HONG KONG: Asian markets fluctuated Thursday as optimism over China-US trade talks was tempered by Donald Trump's top negotiator, while investors also digested weak factory data from Beijing and fresh geopolitical tensions in Kashmir.
The global rally that has characterised most of this year took a knock after US Trade Representative Robert Lighthizer told lawmakers that "real progress" had been made with China, but a lot of work was still needed before a pact is signed.
While his comments did not derail expectations of an agreement at some point -- with both sides reporting good progress and Trump delaying a deadline for a deal -- it did give traders pause for thought, observers said.
Lighthizer said a "trade deal hasn't been agreed yet, bringing some reality back to euphoric markets post-Trump's tariff extension, despite the fact Lighthizer also announced both sides had agreed on an enforcement process", said OANDA senior market analyst Jeffrey Halley.
After a negative lead from Wall Street, Asian markets swung Thursday and Tokyo went into the break 0.4 percent lower.
Hong Kong was up 0.4 percent mid-morning, Shanghai gained 0.3 percent, Sydney put on 0.2 percent and Wellington was up 0. 4 percent.
But Singapore slipped 0.5 percent and Seoul shed 0.2 percent, while Jakarta retreated 0.5 percent and Manila lost 0.7 percent.
Also fuelling selling pressure was figures showing Chinese manufacturing activity contracted for a third straight month in February, with factories hit by the long Lunar New Year break, concerns about slowing growth and uncertainty from the trade row.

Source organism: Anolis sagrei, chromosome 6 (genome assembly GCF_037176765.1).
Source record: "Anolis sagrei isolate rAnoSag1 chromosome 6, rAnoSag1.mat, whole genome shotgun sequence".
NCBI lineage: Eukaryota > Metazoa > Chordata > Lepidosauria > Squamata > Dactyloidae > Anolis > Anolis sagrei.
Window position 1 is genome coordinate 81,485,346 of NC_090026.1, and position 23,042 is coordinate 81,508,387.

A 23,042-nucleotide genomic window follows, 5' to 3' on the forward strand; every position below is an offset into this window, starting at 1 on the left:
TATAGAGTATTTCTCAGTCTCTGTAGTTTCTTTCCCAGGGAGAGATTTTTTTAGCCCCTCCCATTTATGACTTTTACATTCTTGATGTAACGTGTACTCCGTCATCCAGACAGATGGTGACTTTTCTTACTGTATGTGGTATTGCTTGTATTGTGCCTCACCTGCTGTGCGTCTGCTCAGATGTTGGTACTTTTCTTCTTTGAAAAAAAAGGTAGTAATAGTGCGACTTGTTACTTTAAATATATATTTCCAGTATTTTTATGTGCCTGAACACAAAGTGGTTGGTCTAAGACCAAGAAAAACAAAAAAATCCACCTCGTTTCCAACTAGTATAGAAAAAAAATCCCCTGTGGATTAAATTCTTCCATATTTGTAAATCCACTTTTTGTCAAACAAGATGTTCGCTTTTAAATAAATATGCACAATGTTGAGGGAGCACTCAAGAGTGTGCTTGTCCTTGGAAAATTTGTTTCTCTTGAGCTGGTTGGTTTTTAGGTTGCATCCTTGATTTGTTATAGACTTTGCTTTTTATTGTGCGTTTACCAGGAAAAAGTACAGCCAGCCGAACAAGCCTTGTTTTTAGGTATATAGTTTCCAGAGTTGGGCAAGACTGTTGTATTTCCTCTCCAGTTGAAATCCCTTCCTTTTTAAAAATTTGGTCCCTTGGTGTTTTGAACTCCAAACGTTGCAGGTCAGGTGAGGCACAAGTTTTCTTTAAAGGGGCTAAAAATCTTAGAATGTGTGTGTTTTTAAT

- 'Better sense'-
However, Zhou Hao, a senior emerging markets economist at Commerzbank AG, said the results were likely not as bad as they seemed and the outlook could be positive.
"I think we still want to wait for the next month's reading as this month's is distorted by the holiday," he said.
"Also the economy could stabilise this month. Rising input prices suggest that there is no need to worry about deflation, so the question now rests on whether the economy has enough impetus."
Nervousness continues to stalk trading floors after Pakistan and India said they had shot down each other's fighter jets on Wednesday, fuelling worries of a conflict between the nuclear-armed neighbours.
The developments followed the February 14 suicide bombing by militants in the disputed Kashmir region that that killed 40 Indian troops.
Pakistan Prime Minister Imran Khan called for "better sense" to prevail.
"With politicians on both nuclear-armed sides making soothing comments overnight, the trick will be finding a mutually face-saving path to de-escalate the situation. Of course, this will be much easier said than done, and the potential for hostilities to ratchet higher remains very high," Halley added.
On currency markets the pound held gains after touching a near eight-month high earlier Thursday after MPs gave Prime Minister Theresa May more time to work on her EU withdrawal deal after she promised they could delay Brexit if necessary.
Sterling was also given a boost after the opposition Labour Party said it would back a second referendum, having lost a vote on its own Brexit plan Wednesday.